In the late 14th century, embankments were created to raise parts of the ‘Uterse Nesse’ – a swampy patch of ground surrounded by a bend in the Amstel river – and make it suitable for building. Two convents were built on the site: the Sint-Marienveld Convent in 1389 and the women's convent of Ter Lely in 1402, better known as the Oude and Nieuwe Nonnenklooster (Old and New Nuns’ Convent), respectively. In 1578, the convents were closed and ownership of their property was transferred to the Regents of the Sint-Pietersgasthuis and Onze Lieve Vrouwe Gasthuis hospitals. The now-vacant convent buildings were repurposed, and a variety of new structures were erected as well. From the 19th century on, the Sint-Pietersgasthuis became known as the Binnengasthuis. And it is this Binnengasthuis – which consists of the Tweede Chirurgische Kliniek and Zusterhuis buildings – which is now being renovated and converted to the new University Library.
When excavation work began in the courtyard of the Tweede Chirurgische Kliniek in the summer of 2019, the City of Amsterdam's Knowledge Centre for Monuments and Archaeology (MenA) began its archaeological investigation as well. This dig uncovered the remains of the 17th-century Sint-Pietersgasthuis, along with the ruins of buildings from the monastic period. A subsequent analysis of the annual rings in the wood used in the foundation – dendrochronological analysis – made it possible to date the oldest structure to around 1560. This building consisted of masonry walls atop a so-called grid foundation, a construction in which piles are driven into the spaces of a wooden framework, i.e. a grid. While this construction technique is found primarily in massive structures such as churches and defensive fortifications, it was also used when building atop embankments in a waterlogged area – such as within this bend of the Amstel. In 1589, after the convents had been closed in 1578, this building became part of the plague house. From 1626, it belonged to the 'Verbandhuys' (Bandages House), a department of surgery in the Sint-Pietersgasthuis hospital. Around the mid-18th century, this ancient building was demolished to make room for a newly constructed ‘Verbandhuys’, which stood on this site until 1897.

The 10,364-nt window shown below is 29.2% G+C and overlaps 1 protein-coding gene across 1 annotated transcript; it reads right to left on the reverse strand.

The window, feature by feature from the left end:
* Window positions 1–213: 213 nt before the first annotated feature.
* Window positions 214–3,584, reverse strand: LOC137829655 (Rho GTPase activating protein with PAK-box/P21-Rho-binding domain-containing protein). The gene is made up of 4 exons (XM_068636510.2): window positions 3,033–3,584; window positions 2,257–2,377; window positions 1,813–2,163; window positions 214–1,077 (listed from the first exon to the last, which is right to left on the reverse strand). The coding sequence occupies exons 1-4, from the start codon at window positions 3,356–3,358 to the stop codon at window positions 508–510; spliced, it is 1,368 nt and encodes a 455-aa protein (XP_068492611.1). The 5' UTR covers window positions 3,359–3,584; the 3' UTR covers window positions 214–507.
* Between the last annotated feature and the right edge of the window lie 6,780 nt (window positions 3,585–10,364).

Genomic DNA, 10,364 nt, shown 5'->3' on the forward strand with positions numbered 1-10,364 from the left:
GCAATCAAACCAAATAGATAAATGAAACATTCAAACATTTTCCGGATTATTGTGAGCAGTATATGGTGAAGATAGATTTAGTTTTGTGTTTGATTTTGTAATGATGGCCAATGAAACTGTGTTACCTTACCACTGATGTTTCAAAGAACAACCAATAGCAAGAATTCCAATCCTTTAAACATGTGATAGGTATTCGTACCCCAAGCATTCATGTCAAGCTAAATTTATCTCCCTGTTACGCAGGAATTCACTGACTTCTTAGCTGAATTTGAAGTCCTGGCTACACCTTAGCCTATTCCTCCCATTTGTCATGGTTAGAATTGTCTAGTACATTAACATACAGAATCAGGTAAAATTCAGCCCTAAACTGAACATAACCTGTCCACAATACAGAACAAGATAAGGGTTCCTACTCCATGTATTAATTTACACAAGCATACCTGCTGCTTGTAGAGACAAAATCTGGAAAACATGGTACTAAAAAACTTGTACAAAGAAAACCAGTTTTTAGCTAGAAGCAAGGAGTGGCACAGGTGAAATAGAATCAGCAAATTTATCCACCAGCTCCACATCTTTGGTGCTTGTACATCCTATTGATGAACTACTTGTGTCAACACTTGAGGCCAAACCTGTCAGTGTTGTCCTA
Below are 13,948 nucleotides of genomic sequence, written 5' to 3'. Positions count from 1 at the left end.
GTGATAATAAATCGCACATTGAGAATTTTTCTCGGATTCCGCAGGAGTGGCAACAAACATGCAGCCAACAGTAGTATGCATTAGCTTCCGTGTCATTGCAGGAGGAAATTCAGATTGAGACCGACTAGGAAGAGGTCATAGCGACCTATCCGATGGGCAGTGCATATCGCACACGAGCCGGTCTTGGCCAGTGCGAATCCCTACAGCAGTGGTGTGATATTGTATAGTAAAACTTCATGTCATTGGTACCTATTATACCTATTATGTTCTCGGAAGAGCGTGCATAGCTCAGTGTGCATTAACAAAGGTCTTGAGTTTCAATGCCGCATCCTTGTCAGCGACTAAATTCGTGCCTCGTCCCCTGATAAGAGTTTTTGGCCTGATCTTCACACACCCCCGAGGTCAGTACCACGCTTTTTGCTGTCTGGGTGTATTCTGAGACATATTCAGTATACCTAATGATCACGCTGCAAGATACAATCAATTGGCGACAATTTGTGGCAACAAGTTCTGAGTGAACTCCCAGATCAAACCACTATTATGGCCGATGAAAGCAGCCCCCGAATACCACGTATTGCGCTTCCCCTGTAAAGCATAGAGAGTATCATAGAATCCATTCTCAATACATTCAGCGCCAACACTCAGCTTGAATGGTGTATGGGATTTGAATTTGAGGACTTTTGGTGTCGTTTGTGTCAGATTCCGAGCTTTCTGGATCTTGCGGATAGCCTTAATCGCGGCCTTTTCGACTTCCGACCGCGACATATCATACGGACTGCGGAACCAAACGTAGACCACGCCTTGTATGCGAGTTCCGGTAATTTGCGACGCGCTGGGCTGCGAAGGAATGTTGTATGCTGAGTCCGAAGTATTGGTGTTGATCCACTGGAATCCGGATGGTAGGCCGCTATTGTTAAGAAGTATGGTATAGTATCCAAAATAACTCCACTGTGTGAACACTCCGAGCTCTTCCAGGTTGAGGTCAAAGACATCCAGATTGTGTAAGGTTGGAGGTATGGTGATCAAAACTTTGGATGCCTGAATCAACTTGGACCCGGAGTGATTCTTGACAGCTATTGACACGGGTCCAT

The Monuments and Archaeology department began phase two of its archaeological investigation in the summer of 2020. The deeper the archaeologists dig, the farther back in time they go. By examining the layers of soil in the excavation, they were able to establish that the swampy ground of the 14th century was a flooded bog landscape, with alternating layers of reed and woodland peat, mixed with clay, lying over four metres below street level. Embankments were then raised in the peat bog, forming a soil profile that picks up seamlessly where that of last year's dig left off and completing the story of how the Binnengasthuis site was developed at this bend in the Amstel River.
MenA is cooperating with the UvA Archaeology department and the UvA and VU Amsterdam's joint institute of archaeology, the Amsterdam Centre for Ancient Studies and Archaeology (ACASA). While it was not possible to involve students in field work at the excavated construction site, they may have an opportunity to participate in the data recovery phase, during which the trace evidence, structures and finds from the dig will be analysed. A portion of the specialised analysis will be carried out at ACASA as well – more on that later. While the data recovery phase of the research is expected to take most of 2021, it is already clear that this archaeological investigation will yield a great many details to further our insight into how this soggy bend in the Amstel became the Binnengasthuis premises.
More information about the new UB can be found on the information page.